Germany is rather united behind the European cooperation. AfG wants the country to leave the euro cooperation or to create a smaller union together with the Scandinavian more reliable countries. Some Germans think this to be a good idea; they are tired of being the wallet of Europe. The social democrats demand an answer about a new support package to Greece. But AfG is still in an initial face, it takes time to establish a new party and observers do not think that they will be able to affect this election. According to a representative poll taken by the R+V Versicherung insurance company, the euro crisis is number one on the German electorate’s list of fears. Merkel is widely given credit in the country for having kept the worst of the crisis at arm’s length from Germany.

The election campaign has so far been regarded as rather dull in media. The only television debate between the two main opponents, Merkel and Steinbrück on September 1st, was a dead heat between the two combatants. The newspapers were unconvinced that neither candidate had landed a knockout punch and most of the exchanges were civil and unspectacular. Steinbrück had really hoped to win this duel and change the negative trend but a new poll released four days later has dashed his hopes. The survey found that support for Steinbrück’s Social Democrats (SPD) has hardly changed and with just two-and-a-half weeks to go before the election, the survey paints a bleak picture for the SPD and its ambitions of governing the country together with the Green Party. Support for the SPD has stagnated at 26 percent while the downward trend for the Greens has continued, with the party managing just 10 percent in the first September poll, conducted by Forschungsgruppe Wahlen.

Possible coalitions

There have not been any major changes in the opinion polls during September. CDU/CSU has parked around 39 – 40%, the Greens on 10 – 11 %, FDP on 5 – 6 %, the Left on 8 – 9%. There has been a minor increase in the preferences for SPD, from 23 to 26 % but on the other hand it seams like the Greens have lost some of their supporters. The Pirats and AfD are still outside the parliament with around 3 % .

Merkel is very popular, more than her party, but who will be her governmental partners? Twice has a grand coalition consisting of SPD and CDU/SCU ruled the country, last time 2005 – 2009, the first Merkel government. This has not been totally successful. After an election campaign with harsh words and accusations the two former archenemies had difficulties putting the disagreements behind them and they continued to block each others. Steinbrück is not keen on this solution again as SDP lost a number of voters during the last grand coalition.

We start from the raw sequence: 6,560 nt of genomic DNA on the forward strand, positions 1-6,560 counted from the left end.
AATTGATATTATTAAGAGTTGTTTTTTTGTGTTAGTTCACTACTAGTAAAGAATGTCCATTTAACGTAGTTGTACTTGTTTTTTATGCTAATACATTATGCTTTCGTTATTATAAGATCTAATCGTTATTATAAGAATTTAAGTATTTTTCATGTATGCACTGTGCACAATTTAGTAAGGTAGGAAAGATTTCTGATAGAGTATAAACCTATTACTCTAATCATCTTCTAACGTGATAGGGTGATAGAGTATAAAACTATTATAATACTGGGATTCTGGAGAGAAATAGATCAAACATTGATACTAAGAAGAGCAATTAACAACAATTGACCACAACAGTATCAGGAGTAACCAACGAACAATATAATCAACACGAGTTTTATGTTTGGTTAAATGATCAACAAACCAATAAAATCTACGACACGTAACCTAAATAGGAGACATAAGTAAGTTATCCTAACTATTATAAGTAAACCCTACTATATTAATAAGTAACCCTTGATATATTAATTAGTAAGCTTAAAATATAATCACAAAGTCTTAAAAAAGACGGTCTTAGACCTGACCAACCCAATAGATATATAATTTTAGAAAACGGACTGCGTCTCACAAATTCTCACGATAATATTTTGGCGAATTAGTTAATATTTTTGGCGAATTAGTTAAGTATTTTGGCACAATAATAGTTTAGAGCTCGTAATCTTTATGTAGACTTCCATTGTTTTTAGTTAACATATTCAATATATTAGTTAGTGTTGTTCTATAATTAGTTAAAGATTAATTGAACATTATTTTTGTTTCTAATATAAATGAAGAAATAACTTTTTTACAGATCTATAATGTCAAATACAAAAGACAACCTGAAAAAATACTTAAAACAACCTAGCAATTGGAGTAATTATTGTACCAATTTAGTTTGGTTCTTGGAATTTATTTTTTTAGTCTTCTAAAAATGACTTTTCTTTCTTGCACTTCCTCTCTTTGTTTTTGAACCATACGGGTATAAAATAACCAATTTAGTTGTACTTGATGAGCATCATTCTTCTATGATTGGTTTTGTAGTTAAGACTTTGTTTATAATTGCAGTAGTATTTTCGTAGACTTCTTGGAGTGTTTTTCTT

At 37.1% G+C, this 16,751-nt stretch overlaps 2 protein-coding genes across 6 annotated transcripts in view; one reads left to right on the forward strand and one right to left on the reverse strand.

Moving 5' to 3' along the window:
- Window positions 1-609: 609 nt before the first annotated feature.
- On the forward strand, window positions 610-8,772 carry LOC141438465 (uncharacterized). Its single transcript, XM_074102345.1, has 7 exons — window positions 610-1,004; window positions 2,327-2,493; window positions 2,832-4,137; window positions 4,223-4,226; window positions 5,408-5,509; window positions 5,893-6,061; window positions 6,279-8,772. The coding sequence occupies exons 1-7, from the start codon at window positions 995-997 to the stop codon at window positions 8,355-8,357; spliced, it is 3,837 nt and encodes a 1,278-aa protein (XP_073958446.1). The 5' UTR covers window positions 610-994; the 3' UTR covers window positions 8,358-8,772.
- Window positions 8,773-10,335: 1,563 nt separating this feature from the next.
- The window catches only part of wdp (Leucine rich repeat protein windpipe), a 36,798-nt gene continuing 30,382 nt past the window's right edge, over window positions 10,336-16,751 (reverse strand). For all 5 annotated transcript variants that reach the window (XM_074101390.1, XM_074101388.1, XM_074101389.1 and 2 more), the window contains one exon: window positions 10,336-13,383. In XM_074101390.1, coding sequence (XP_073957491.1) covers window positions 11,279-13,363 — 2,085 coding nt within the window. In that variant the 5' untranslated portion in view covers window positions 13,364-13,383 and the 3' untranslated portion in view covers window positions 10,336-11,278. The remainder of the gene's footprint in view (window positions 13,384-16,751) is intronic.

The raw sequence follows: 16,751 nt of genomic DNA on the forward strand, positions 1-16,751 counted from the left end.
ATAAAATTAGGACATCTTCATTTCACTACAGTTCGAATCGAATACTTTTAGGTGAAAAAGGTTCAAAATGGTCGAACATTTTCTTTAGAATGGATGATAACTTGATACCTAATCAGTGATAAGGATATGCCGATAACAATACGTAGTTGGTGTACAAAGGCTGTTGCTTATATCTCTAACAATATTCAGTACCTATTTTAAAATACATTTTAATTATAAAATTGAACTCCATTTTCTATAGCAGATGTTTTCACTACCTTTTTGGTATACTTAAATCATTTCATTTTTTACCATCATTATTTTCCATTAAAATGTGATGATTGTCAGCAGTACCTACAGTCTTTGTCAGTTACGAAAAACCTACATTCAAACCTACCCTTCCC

Together FDP and CDU might secure a slight majority but the FDP is dangerous close to the 5% line. CDU and the Green Party is an unlikely coalition. A coalition consisting of all these three parties, named a Jamaica coalition after the colures of the parties, is for the same reason not likely.

SPD and the Green would need support from a third party, the natural partner would be the Left Party but Steinbrück has declared this impossible. The SPD party leader, Gabriel, is perhaps less reluctant to this option.

Finally we have the traffic light coalition consisting of SPD, FDP and the Greens but FDP has rejected this alternative in the same way as the party did after the election 2009.

If not something dramatically happens during the last week before the election there will be some tuff government negotiations after the votes have been counted. Probably Markel will continue as chancellor but it is very unsecure which other parties she will form government with. An alternative chancellor could be Gabriel for a red – red – green coalition.


1. See Saalfeld, Thomas, 2003, “Stable parties, Chancellor democracy an the art of informal settlement” in Wolfgang C. Müller & Kaare Ström (eds) Coalition governments in Western Europe, New York: Oxford University Press
2. For more information about the German election system see Lindahl, Rutger, 2004, ”Förbundsrepubliken Tyskland” i Rutger Lindahl (red) Utländska politiska system, Stockholm: SNS
3. When Merkel became chancellor a number of biographies over her were released, see for instance Daiber, N. & Skuppin, R. 2006, Die Merkel-Strategie. Deutschlands erste Kanzlerin und ihr Weg zur Macht, München: Carl Hansen verlag
4. Manfred Schmidt, R + V – a domestic insurance company
5. See for instance Forsa September 4th and 13th

  • Election coverage

    Baltic Worlds Election Coverage online is commenting on the elections taking place in the region.. The comments and analyses present the parties, the candidates and the main issues of the election, as well as analyze the implications of the results.

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    Contact: sofie.bedford@ucrs.uu.se